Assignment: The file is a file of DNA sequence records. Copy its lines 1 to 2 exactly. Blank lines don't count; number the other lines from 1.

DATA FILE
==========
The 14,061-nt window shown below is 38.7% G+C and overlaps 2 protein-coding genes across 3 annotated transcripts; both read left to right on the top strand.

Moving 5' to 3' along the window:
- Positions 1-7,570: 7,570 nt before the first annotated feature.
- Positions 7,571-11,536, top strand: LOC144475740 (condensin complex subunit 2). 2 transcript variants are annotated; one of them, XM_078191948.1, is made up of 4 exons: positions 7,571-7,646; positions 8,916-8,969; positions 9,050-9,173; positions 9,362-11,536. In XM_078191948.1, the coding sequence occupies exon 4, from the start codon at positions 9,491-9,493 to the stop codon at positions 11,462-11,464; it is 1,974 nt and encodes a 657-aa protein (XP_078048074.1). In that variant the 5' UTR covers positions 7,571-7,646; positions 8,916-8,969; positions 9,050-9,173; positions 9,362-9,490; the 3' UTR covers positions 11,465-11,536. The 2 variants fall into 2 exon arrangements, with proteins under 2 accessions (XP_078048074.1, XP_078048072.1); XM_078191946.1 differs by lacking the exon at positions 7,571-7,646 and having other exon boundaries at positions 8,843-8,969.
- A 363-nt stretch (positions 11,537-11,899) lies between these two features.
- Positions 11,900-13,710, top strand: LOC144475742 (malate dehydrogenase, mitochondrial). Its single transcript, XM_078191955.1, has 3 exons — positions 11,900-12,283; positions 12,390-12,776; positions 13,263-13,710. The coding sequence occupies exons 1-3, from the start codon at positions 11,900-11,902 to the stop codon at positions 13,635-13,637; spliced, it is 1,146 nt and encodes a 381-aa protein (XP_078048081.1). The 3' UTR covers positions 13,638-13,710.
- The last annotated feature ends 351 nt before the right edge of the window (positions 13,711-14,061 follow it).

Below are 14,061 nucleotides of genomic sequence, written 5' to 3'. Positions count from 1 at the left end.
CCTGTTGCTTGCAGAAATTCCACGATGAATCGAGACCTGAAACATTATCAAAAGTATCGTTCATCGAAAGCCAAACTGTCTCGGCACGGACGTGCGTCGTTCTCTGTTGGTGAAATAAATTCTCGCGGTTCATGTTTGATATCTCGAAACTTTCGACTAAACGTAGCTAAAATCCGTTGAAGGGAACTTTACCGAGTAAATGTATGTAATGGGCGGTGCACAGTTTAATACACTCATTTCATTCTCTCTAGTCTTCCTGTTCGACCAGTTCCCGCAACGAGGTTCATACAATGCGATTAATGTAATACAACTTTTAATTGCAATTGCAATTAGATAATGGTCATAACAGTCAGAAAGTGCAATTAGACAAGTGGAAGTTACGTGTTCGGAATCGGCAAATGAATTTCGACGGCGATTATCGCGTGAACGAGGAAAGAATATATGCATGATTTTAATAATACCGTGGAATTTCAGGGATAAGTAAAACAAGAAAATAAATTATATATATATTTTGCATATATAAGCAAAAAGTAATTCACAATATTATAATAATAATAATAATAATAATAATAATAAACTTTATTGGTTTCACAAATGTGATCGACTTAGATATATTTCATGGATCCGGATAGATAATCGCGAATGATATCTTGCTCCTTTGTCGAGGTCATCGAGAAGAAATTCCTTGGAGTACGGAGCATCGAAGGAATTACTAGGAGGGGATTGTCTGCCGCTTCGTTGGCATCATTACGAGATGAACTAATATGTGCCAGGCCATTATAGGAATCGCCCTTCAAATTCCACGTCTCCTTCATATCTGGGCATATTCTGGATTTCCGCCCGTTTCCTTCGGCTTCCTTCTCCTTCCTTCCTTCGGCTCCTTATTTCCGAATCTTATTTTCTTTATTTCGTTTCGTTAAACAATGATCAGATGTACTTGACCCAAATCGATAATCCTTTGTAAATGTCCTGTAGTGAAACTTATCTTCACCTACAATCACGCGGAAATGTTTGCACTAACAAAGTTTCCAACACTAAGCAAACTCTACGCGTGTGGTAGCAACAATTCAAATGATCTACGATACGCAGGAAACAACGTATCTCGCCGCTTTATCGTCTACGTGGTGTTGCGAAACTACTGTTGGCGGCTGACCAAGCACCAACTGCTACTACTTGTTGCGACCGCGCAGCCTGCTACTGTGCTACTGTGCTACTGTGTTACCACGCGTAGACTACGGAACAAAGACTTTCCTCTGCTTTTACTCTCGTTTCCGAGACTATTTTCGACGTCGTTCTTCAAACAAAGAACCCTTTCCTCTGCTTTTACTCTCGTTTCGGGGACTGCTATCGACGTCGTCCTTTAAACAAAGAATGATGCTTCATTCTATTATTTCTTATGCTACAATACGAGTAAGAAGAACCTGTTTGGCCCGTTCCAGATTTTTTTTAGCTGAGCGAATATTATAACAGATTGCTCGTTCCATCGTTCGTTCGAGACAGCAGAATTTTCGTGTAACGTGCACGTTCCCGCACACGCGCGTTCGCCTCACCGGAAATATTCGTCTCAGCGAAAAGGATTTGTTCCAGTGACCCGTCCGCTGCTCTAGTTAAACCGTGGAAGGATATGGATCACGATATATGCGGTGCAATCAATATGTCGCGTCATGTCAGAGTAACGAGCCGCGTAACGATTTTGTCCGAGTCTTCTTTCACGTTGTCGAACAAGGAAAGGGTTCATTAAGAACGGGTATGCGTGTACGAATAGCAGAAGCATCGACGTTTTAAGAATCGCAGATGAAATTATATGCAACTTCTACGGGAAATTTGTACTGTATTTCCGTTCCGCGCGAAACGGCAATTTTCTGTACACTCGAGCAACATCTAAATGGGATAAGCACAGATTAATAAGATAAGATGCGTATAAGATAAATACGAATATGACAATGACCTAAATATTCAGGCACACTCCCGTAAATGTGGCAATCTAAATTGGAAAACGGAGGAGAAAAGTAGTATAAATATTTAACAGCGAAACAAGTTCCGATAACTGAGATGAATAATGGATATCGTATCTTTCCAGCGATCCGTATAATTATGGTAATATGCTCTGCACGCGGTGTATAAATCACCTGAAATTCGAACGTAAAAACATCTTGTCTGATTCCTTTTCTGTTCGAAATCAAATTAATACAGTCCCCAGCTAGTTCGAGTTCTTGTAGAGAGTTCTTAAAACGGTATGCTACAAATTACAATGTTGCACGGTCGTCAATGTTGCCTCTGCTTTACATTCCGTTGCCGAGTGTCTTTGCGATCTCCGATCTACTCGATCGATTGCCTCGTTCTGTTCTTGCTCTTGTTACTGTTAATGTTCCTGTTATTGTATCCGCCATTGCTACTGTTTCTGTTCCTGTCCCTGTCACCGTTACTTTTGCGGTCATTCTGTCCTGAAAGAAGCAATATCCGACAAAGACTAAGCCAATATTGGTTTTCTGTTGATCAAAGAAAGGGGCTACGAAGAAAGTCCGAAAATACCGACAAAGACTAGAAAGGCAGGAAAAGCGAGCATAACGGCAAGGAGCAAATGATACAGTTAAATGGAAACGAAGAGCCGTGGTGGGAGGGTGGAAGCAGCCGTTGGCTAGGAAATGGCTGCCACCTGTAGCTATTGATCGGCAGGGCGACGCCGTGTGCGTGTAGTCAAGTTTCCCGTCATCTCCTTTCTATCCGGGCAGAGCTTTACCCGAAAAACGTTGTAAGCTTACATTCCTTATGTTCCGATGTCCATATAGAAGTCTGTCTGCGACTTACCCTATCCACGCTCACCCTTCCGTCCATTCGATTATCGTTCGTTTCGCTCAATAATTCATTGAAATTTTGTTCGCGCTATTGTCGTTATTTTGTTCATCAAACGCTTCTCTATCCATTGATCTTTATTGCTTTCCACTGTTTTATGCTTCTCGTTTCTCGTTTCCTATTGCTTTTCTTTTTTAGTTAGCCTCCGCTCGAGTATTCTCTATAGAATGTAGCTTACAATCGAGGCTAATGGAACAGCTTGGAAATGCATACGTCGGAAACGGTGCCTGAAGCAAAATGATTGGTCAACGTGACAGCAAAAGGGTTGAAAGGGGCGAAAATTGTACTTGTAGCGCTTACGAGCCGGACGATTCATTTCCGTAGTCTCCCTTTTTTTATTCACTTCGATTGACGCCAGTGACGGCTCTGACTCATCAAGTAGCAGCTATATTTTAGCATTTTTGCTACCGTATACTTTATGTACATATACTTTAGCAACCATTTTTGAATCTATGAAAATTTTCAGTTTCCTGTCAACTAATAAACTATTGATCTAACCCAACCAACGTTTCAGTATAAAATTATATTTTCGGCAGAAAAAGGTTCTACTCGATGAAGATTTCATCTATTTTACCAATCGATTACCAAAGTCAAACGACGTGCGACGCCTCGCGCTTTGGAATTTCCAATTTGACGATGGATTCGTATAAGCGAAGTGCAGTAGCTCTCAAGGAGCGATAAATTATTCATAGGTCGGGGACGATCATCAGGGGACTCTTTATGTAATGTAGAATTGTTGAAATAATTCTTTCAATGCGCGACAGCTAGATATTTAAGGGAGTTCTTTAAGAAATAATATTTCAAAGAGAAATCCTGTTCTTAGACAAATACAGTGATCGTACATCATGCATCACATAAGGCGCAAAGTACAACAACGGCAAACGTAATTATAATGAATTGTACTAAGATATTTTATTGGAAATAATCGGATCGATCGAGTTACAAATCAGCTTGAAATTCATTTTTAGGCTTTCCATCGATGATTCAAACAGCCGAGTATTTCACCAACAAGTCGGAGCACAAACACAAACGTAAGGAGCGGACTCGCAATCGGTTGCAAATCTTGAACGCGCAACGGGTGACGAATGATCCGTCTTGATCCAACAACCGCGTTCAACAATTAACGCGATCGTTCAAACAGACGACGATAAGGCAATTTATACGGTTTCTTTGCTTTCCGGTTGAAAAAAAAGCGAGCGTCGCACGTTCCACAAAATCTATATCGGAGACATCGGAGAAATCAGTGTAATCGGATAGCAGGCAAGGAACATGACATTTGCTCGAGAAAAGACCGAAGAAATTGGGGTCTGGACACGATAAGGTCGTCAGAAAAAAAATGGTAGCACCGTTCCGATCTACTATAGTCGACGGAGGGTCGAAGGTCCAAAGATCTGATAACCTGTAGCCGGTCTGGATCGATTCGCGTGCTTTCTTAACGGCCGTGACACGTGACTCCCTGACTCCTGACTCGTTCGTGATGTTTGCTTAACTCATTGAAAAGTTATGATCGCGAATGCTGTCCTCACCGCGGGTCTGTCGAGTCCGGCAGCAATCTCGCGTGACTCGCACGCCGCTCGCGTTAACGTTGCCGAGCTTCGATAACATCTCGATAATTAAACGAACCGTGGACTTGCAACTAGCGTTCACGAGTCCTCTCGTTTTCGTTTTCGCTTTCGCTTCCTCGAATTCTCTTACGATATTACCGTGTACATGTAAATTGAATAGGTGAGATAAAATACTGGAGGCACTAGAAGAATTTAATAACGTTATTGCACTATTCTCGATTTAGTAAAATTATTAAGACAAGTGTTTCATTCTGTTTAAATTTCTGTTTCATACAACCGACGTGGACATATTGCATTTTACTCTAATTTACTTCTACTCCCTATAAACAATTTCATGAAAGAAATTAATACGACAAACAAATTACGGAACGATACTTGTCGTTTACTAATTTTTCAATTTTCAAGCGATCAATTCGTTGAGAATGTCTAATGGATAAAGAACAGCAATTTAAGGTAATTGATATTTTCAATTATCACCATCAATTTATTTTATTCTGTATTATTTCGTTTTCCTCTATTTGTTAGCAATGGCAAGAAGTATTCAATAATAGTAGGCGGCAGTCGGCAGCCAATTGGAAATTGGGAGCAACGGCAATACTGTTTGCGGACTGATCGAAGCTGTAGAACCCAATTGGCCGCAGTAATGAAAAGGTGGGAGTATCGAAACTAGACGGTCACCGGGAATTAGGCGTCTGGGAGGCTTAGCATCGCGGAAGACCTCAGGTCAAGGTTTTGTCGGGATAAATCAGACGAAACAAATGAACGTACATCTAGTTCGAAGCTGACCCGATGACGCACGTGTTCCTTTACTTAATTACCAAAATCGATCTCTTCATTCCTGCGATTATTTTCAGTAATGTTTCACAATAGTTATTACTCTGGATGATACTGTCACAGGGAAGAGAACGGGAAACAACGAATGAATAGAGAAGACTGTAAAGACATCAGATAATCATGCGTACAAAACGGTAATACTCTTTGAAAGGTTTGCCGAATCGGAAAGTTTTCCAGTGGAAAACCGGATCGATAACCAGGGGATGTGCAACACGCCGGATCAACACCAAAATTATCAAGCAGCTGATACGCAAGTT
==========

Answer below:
The 14,061-nt window shown below is 38.7% G+C and overlaps 2 protein-coding genes across 3 annotated transcripts; both read left to right on the top strand.

Moving 5' to 3' along the window: